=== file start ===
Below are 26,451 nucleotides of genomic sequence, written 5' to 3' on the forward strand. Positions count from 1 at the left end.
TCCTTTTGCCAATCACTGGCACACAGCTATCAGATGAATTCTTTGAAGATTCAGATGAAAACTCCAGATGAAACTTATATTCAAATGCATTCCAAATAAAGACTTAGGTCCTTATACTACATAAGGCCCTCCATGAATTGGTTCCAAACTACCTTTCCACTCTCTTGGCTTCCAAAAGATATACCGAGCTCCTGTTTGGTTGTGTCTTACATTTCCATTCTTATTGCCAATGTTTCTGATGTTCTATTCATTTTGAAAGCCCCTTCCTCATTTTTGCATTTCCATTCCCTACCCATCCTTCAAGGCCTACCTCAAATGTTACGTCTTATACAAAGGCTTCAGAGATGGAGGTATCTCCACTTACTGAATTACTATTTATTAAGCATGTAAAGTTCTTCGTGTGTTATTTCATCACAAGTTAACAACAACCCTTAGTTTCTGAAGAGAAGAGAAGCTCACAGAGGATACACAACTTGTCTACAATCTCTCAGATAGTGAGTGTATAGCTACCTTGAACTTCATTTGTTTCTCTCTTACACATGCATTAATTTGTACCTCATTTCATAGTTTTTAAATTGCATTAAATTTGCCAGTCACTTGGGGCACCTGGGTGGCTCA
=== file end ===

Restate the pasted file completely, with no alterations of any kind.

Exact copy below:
Below are 26,451 nucleotides of genomic sequence, written 5' to 3' on the forward strand. Positions count from 1 at the left end.
TCCTTTTGCCAATCACTGGCACACAGCTATCAGATGAATTCTTTGAAGATTCAGATGAAAACTCCAGATGAAACTTATATTCAAATGCATTCCAAATAAAGACTTAGGTCCTTATACTACATAAGGCCCTCCATGAATTGGTTCCAAACTACCTTTCCACTCTCTTGGCTTCCAAAAGATATACCGAGCTCCTGTTTGGTTGTGTCTTACATTTCCATTCTTATTGCCAATGTTTCTGATGTTCTATTCATTTTGAAAGCCCCTTCCTCATTTTTGCATTTCCATTCCCTACCCATCCTTCAAGGCCTACCTCAAATGTTACGTCTTATACAAAGGCTTCAGAGATGGAGGTATCTCCACTTACTGAATTACTATTTATTAAGCATGTAAAGTTCTTCGTGTGTTATTTCATCACAAGTTAACAACAACCCTTAGTTTCTGAAGAGAAGAGAAGCTCACAGAGGATACACAACTTGTCTACAATCTCTCAGATAGTGAGTGTATAGCTACCTTGAACTTCATTTGTTTCTCTCTTACACATGCATTAATTTGTACCTCATTTCATAGTTTTTAAATTGCATTAAATTTGCCAGTCACTTGGGGCACCTGGGTGGCTCA